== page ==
The Novice and I

As we rode the local bus to Phonsavanh from Luang Prabang, I was delighted to see that we wouldn't ever run out of brake fluid as the driver's assistant added it religiously via an inverted bottle attached to the dashboard. That was only the first clue that perhaps the brakes on this old Chinese bus weren't up to snuff. We managed an average speed of about 9km hour or so give or take 10km in either direction. As we hit sharp inclines, the bus door would be opened and the female assistant would hop out and run along side the bus in the event the bus driver wasn't able to get it into gear (she had a chock block in hand to stop the bus from rolling off the cliff). As we leveled out, she'd hop back in and secure the door.

We followed a very new (two years old) road along the spine of the mountains passing many different and humble villagers and villages clinging to the steepest of hillsides. Views that one can only dream imagine, most of these people have no other reality as most haven't been to Luang Prabang or Vientiane.

Motion sickness is a part of life inside a bus in Laos... it appears I will escape this fate, my young friend, Hongnaly "Lee", wasn't as fortunate. The bus ride was somewhere between ardous and too difficult to describe... so I'll leave it at that. He's a wonderful and bright novice monk studying English and Japanese in Luang Prabang. He comes from a family of rice farmers in a village about 84km away from LP. We became friends one afternoon while I visited with him and his brother in the Wat. I invited him to go with me to Phonsavanh to see the Plain of Jars - a mysterious place of stone jars and foggy mornings (otherwise, unnotable). I learned many things about the life of a young novice... the dreams, thoughts, and rules. What a pure soul already - he's been a novice for two years and will become a monk when he reaches the age of twenty.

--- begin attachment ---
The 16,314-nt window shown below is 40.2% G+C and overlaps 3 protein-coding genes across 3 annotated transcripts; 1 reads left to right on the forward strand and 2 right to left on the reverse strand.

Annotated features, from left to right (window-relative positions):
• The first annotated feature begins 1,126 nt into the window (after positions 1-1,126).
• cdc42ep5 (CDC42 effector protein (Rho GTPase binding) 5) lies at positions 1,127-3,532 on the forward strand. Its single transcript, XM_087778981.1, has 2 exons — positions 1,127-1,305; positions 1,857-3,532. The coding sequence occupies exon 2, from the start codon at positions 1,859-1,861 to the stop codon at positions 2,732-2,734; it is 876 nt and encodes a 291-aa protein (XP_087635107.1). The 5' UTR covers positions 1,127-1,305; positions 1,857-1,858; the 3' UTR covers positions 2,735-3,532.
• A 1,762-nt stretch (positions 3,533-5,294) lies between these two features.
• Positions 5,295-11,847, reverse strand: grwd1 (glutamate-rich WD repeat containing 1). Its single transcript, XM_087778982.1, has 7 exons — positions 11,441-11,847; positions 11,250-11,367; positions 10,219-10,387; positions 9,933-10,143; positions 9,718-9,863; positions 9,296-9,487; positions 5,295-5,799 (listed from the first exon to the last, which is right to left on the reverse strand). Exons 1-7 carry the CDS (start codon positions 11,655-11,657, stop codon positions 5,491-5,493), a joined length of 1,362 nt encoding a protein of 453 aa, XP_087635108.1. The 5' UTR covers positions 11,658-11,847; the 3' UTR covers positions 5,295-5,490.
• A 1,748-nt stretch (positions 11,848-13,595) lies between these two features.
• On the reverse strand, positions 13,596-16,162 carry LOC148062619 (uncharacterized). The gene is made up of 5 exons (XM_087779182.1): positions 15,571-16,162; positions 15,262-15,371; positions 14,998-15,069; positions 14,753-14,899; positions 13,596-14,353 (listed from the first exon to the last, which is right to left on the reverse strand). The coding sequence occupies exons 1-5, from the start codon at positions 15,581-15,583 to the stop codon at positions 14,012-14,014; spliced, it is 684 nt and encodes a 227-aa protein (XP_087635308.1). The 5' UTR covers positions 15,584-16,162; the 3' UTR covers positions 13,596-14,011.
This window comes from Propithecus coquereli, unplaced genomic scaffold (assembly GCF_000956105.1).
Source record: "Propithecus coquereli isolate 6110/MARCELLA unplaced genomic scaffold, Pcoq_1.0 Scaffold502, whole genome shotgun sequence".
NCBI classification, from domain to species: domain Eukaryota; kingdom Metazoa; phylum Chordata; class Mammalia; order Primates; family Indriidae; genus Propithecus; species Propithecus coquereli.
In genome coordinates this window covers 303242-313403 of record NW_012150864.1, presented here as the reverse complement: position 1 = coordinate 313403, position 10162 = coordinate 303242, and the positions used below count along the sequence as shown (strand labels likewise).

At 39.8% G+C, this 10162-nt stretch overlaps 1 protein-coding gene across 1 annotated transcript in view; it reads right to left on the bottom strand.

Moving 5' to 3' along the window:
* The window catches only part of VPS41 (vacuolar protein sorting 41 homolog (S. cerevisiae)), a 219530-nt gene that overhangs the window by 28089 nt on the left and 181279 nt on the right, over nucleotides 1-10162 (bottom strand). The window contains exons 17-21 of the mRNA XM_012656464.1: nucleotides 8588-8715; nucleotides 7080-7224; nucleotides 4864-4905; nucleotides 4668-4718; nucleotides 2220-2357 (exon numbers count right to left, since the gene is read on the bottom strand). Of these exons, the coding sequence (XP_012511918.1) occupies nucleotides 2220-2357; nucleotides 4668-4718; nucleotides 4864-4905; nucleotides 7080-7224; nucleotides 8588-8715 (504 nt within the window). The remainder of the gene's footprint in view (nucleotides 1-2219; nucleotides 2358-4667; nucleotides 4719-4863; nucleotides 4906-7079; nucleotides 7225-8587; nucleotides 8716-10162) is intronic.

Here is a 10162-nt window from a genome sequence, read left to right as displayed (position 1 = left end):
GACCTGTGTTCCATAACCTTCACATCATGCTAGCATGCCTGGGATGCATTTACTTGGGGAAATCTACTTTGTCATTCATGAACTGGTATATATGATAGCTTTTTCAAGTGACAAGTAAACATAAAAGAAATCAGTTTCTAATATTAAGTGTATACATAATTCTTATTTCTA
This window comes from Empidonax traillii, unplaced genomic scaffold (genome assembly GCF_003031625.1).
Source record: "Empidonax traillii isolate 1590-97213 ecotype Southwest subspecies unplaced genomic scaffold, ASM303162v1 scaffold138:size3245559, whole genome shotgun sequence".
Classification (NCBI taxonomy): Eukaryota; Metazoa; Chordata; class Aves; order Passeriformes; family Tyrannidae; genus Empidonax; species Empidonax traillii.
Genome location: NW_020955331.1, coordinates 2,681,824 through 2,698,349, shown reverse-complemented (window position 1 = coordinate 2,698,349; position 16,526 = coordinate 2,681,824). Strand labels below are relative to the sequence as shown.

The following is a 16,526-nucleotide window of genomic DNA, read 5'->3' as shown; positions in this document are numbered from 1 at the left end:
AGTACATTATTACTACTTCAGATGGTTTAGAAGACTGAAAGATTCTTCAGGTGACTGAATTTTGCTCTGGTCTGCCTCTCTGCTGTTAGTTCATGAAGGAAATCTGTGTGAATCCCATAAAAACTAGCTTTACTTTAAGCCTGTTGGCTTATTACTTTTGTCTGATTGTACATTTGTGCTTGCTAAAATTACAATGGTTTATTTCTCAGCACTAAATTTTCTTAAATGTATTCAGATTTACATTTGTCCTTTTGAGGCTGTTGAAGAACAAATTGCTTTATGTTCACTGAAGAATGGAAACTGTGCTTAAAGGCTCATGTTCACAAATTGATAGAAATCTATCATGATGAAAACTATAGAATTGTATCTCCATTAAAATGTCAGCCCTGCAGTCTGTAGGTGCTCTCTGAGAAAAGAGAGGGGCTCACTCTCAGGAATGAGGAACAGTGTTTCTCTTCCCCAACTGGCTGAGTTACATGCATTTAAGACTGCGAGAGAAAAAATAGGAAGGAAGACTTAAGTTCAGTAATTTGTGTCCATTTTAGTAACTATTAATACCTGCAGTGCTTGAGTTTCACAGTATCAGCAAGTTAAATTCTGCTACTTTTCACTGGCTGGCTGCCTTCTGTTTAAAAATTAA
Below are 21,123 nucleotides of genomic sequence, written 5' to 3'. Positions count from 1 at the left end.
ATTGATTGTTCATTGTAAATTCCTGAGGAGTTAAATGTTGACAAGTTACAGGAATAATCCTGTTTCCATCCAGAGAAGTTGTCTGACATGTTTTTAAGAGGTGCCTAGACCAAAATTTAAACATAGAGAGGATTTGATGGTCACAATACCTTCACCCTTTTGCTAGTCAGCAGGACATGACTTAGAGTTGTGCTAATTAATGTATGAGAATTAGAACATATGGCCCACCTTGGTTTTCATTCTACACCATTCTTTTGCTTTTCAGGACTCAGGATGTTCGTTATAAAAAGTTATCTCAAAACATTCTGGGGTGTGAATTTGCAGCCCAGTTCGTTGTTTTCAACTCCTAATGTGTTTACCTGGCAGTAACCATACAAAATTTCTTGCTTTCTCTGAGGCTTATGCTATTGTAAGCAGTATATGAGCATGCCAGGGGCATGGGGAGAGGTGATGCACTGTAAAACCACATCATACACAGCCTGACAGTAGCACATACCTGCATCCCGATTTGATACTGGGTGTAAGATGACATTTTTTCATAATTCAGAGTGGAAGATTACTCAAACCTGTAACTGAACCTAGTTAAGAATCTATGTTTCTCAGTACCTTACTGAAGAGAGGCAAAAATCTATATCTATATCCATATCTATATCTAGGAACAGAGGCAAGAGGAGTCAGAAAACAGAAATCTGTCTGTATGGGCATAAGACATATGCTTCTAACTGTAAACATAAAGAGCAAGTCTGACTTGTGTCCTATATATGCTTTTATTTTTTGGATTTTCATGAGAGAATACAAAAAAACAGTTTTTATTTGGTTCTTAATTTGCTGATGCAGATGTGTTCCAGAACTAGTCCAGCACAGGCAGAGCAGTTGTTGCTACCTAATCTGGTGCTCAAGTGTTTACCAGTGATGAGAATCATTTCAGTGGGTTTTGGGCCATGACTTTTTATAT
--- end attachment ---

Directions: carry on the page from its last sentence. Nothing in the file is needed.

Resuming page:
After the ardous bus ride, his stomach was empty for more than one reason... I brought him two servings of soymilk so that he'd have something. I felt guilty as I sat down and had several Indian dishes at a local restaurant... I thought to myself, being a monk is quite challenging indeed. He wanted to buy a camera, but I told him to use one of mine - he did a nice job and got to enjoy one of life's little pleasures - to be a tourist (an opportunity most do not realize/achieve). He hopes to study in Thailand and become a doctor one day ~ as he has tuberculosis.

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